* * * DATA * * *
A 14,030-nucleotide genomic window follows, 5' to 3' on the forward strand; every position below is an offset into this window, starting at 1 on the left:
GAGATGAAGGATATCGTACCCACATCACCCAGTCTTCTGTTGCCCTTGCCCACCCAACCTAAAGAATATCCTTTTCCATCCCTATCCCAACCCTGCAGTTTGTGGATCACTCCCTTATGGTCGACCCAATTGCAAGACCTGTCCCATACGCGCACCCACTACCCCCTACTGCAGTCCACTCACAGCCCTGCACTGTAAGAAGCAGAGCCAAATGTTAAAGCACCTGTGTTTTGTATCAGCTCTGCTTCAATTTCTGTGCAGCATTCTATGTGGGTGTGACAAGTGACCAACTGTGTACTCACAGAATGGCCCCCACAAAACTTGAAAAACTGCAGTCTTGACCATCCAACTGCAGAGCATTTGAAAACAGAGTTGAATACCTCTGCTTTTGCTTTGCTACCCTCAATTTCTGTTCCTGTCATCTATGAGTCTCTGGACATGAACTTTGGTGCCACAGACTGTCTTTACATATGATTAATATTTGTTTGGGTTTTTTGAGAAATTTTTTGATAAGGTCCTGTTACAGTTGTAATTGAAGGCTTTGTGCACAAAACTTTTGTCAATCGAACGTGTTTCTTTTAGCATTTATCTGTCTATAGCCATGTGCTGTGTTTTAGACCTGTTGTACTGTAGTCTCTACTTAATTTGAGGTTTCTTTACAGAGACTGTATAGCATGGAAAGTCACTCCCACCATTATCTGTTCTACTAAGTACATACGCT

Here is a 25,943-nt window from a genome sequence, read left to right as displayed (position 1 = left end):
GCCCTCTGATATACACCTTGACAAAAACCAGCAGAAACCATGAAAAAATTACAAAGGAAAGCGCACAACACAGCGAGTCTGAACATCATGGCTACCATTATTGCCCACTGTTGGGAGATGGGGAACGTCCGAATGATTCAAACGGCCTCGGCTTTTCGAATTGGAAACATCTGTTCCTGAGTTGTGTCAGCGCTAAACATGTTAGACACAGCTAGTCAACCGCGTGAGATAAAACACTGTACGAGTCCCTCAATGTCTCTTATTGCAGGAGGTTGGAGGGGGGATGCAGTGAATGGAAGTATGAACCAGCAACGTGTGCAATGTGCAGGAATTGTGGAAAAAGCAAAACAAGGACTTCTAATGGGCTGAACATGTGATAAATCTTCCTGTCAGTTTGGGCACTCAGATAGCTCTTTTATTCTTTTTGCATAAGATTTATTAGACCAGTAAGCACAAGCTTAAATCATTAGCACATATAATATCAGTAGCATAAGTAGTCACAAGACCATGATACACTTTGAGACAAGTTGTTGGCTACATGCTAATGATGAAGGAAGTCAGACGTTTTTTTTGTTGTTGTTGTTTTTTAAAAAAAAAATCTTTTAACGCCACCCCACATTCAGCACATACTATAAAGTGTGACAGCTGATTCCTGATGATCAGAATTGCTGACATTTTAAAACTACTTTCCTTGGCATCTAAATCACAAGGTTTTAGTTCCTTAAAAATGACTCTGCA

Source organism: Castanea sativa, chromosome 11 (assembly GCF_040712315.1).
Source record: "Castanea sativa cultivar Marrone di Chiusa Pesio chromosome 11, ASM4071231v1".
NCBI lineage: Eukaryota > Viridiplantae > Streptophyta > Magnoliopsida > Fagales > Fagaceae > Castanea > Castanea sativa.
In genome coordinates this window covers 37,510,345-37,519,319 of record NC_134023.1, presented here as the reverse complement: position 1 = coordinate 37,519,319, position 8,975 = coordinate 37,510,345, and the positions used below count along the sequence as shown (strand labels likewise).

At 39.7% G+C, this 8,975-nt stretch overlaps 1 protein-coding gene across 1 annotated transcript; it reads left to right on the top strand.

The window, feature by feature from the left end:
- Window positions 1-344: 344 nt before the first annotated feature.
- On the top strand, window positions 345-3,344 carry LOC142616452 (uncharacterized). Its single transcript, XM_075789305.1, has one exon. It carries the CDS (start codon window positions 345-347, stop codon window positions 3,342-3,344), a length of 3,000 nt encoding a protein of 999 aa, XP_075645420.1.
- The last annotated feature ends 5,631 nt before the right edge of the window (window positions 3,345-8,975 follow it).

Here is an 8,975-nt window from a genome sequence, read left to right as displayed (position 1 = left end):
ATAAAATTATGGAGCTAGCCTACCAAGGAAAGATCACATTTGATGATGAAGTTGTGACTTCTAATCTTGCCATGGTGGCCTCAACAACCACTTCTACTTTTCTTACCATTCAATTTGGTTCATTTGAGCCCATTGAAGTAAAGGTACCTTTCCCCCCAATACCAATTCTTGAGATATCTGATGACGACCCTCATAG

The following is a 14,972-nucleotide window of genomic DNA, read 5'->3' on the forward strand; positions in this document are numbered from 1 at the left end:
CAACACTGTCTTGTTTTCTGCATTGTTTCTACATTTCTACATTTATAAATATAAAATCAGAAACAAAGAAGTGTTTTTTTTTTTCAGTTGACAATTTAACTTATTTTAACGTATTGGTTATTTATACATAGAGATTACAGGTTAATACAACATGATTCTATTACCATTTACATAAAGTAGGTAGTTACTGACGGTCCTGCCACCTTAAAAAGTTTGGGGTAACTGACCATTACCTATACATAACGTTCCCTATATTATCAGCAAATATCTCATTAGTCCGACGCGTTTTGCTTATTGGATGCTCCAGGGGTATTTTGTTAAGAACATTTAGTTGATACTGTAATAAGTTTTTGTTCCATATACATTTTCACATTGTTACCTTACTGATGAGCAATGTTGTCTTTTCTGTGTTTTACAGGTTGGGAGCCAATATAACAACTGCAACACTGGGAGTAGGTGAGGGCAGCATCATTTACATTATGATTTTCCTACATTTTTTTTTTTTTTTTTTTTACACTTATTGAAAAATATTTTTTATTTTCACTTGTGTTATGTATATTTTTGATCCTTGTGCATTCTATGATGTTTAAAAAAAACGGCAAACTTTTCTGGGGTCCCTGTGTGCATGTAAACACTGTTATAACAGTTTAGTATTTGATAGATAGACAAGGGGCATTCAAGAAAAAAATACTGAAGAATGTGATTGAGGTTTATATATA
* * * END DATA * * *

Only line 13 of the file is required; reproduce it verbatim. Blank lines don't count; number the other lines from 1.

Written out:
- The last annotated feature ends 5,631 nt before the right edge of the window (window positions 3,345-8,975 follow it).